LeBron James and Dwyane Wade were kept relatively quiet in the first half, as was Danny Granger and Paul George. It was interesting how little to no production from Granger or George is a great sign when the team is winning, but positively detriment when the team does need their output. In the second half, the difference was shown with the top scorers as it no longer became a Miami Heat game on the offensive end, simply a LeBron James and Dwyane Wade show.
Of course, saying that does diminish the offensive rebounding efforts of the Heat, who kept every possession alive by crashing the boards. Indiana snubbed Miami from the three point line, but gave up 15 offensive rebounds. The Pacers kept their composure despite mounting foul troubles (such as George Hill foolishly picking up his fifth foul early in the third quarter) and multiple free throw trips from Wade and James. It was an admirable effort from the Pacers, who did all they could to keep Miami at bay, heading into the fourth quarter knotted at 70.
Once there, Wade and James built the lead to 8 before a Pacers comeback contributed by Hill, West, Hibbert, and Granger had the game back at 1 with under five minutes to go. The unfortunate thing was that the Pacers from there began to fall apart, execute poorly, and could only muster up a single point the rest of the game. That's where the parallels to last year's first round series against the Bulls comes into play, as every game, the Pacers clawed, fought, and battled their way to a great position late in the fourth quarter, just to have everything come crashing down thanks to tense and unfocused play in the game's final minutes.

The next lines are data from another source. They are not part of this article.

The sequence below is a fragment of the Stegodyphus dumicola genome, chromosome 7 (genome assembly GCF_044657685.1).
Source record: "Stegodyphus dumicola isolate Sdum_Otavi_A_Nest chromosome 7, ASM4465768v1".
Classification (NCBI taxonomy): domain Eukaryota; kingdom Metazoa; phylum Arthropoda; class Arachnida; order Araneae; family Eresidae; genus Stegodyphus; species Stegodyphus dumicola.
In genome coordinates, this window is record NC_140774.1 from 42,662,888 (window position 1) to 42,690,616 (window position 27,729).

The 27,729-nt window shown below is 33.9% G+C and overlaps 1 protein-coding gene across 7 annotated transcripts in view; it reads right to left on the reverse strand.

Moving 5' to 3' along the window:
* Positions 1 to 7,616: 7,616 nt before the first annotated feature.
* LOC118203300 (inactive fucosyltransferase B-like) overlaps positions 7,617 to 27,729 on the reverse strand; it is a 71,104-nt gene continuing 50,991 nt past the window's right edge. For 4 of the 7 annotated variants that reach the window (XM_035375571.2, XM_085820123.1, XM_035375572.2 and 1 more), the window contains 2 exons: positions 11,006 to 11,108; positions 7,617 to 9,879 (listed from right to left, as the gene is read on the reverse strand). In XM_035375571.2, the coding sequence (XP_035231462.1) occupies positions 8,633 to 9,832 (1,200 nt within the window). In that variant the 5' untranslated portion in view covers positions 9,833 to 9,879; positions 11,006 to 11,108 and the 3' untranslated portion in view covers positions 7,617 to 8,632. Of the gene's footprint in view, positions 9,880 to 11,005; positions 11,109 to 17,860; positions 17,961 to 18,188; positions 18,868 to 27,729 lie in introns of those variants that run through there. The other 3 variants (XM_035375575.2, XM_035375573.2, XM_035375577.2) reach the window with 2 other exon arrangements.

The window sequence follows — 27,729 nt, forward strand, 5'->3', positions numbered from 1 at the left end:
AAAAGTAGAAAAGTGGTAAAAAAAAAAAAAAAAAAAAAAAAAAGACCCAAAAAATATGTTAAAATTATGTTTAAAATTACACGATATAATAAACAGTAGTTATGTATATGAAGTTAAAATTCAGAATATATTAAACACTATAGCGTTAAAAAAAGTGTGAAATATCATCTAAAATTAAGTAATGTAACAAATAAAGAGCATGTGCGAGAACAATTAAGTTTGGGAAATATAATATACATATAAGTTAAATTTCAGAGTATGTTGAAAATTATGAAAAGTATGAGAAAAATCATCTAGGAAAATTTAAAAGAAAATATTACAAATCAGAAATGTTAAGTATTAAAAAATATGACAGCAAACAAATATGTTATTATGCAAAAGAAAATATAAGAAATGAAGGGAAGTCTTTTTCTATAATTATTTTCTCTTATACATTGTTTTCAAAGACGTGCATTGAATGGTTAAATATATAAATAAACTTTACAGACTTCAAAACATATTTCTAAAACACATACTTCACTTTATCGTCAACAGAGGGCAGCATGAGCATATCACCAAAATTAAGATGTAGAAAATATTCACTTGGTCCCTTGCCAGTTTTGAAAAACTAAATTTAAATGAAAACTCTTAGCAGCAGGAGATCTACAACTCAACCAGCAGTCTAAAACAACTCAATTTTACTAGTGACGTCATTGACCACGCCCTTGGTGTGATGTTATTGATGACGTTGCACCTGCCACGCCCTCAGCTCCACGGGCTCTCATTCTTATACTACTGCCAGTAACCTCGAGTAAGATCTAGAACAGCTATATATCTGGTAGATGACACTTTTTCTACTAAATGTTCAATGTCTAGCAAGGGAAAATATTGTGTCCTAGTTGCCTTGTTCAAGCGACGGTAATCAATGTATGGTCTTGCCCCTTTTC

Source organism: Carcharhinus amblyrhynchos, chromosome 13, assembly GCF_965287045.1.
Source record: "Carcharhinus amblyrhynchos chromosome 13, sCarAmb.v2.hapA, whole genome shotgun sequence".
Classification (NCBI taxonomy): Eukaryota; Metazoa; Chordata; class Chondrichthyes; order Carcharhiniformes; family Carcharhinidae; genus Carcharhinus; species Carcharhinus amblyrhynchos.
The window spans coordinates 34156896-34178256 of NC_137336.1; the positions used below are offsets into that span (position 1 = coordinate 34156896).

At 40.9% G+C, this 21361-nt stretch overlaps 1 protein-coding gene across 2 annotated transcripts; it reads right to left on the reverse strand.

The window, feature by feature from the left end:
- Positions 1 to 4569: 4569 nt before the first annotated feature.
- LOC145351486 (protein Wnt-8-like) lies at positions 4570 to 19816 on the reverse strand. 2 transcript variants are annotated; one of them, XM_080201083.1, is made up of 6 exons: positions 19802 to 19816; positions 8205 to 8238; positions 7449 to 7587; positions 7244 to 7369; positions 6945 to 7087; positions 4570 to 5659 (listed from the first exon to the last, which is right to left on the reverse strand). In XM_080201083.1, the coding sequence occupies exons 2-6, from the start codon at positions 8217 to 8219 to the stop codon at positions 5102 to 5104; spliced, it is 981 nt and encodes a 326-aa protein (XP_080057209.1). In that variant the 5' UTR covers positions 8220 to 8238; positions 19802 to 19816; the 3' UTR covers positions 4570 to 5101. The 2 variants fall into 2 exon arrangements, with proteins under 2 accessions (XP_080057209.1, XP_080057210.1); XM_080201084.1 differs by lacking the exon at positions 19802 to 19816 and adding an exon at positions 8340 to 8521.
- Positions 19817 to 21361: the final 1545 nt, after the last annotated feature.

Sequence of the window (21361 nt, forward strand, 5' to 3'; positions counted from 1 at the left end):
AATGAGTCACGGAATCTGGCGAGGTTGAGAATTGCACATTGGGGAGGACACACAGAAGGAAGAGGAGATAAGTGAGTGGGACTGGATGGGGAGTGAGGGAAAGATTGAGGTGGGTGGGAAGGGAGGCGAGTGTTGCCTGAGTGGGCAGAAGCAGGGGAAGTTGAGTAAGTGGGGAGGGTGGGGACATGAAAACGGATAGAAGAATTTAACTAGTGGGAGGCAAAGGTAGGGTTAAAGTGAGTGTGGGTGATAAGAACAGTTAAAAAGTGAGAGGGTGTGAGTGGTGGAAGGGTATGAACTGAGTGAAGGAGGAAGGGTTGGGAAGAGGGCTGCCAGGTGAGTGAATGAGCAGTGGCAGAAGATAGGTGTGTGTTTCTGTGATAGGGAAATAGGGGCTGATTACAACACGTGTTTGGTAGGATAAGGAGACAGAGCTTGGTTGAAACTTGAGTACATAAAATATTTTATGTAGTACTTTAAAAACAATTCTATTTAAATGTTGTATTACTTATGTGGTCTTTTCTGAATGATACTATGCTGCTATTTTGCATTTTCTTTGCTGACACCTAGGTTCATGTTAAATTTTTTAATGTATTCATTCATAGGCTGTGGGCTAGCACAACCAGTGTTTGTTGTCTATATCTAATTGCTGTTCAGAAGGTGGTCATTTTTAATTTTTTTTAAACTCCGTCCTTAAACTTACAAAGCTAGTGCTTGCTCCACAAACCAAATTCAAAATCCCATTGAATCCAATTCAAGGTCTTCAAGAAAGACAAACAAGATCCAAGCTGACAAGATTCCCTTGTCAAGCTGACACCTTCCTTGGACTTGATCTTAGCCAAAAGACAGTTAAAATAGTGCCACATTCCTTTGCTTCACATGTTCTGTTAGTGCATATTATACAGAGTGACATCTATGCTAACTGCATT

In the end, Wade and James accounted for 42 of the Heat's 53 second quarter points while the Pacers as a team could only get to 38. This is where the superstar mentality comes into play regarding team building. Today's conclusion is why many experts believe you're better off being the New York Knicks, with a dysfunctional, revolving door roster and a perennial playoff loser as your go to guy because he get you points late in games. He gives you that chance. And after watching the Pacers squander those same chances, it's certainly hard to argue that after watching Indiana's poor execution late.
What the superstar mentality doesn't take into account is that it doesn't matter who takes the shots. There's plenty made about whether it has to be Wade or James or that you need a Carmelo Anthony so you can avoid first round sweeps, but for the Pacers and other teams built in the same fashion, it doesn't matter who takes the shots. It only matters that someone does. Today, the Pacers looked far too much like their old 2010-11 selves, and not enough like the team that had gotten into a groove and closed out strong against the Magic.